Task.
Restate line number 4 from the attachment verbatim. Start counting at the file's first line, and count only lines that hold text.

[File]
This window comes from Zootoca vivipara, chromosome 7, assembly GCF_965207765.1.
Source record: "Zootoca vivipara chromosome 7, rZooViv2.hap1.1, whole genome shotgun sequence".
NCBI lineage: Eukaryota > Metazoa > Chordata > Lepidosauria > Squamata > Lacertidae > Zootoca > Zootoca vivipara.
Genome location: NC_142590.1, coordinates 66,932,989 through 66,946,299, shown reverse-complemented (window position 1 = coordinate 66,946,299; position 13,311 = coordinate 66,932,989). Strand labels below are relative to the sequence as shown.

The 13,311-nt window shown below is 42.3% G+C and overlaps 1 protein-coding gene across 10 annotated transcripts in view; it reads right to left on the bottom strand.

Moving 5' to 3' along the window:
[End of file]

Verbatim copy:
Genome location: NC_142590.1, coordinates 66,932,989 through 66,946,299, shown reverse-complemented (window position 1 = coordinate 66,946,299; position 13,311 = coordinate 66,932,989). Strand labels below are relative to the sequence as shown.